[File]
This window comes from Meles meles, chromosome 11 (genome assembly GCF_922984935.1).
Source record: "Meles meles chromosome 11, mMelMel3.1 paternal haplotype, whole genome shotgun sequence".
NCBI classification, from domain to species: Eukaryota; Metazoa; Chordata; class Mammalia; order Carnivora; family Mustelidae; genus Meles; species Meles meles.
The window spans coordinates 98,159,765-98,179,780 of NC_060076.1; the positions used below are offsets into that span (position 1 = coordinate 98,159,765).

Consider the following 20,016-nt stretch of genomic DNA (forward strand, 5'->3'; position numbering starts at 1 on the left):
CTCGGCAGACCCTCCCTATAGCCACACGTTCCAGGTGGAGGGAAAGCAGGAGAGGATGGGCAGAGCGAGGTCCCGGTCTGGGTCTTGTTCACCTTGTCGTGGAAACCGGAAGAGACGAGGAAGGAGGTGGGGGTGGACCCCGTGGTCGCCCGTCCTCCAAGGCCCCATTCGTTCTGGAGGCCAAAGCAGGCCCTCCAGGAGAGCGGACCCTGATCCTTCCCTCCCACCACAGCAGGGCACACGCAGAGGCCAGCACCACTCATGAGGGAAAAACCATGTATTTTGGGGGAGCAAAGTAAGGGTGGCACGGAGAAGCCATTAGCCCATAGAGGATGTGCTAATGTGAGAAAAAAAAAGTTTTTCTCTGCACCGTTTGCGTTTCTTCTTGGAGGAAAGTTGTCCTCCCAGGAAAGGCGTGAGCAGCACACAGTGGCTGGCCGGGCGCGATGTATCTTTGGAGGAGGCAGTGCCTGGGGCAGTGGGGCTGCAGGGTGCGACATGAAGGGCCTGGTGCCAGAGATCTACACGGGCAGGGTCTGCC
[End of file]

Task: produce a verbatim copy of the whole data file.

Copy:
This window comes from Meles meles, chromosome 11 (genome assembly GCF_922984935.1).
Source record: "Meles meles chromosome 11, mMelMel3.1 paternal haplotype, whole genome shotgun sequence".
NCBI classification, from domain to species: Eukaryota; Metazoa; Chordata; class Mammalia; order Carnivora; family Mustelidae; genus Meles; species Meles meles.
The window spans coordinates 98,159,765-98,179,780 of NC_060076.1; the positions used below are offsets into that span (position 1 = coordinate 98,159,765).

Consider the following 20,016-nt stretch of genomic DNA (forward strand, 5'->3'; position numbering starts at 1 on the left):
CTCGGCAGACCCTCCCTATAGCCACACGTTCCAGGTGGAGGGAAAGCAGGAGAGGATGGGCAGAGCGAGGTCCCGGTCTGGGTCTTGTTCACCTTGTCGTGGAAACCGGAAGAGACGAGGAAGGAGGTGGGGGTGGACCCCGTGGTCGCCCGTCCTCCAAGGCCCCATTCGTTCTGGAGGCCAAAGCAGGCCCTCCAGGAGAGCGGACCCTGATCCTTCCCTCCCACCACAGCAGGGCACACGCAGAGGCCAGCACCACTCATGAGGGAAAAACCATGTATTTTGGGGGAGCAAAGTAAGGGTGGCACGGAGAAGCCATTAGCCCATAGAGGATGTGCTAATGTGAGAAAAAAAAAGTTTTTCTCTGCACCGTTTGCGTTTCTTCTTGGAGGAAAGTTGTCCTCCCAGGAAAGGCGTGAGCAGCACACAGTGGCTGGCCGGGCGCGATGTATCTTTGGAGGAGGCAGTGCCTGGGGCAGTGGGGCTGCAGGGTGCGACATGAAGGGCCTGGTGCCAGAGATCTACACGGGCAGGGTCTGCC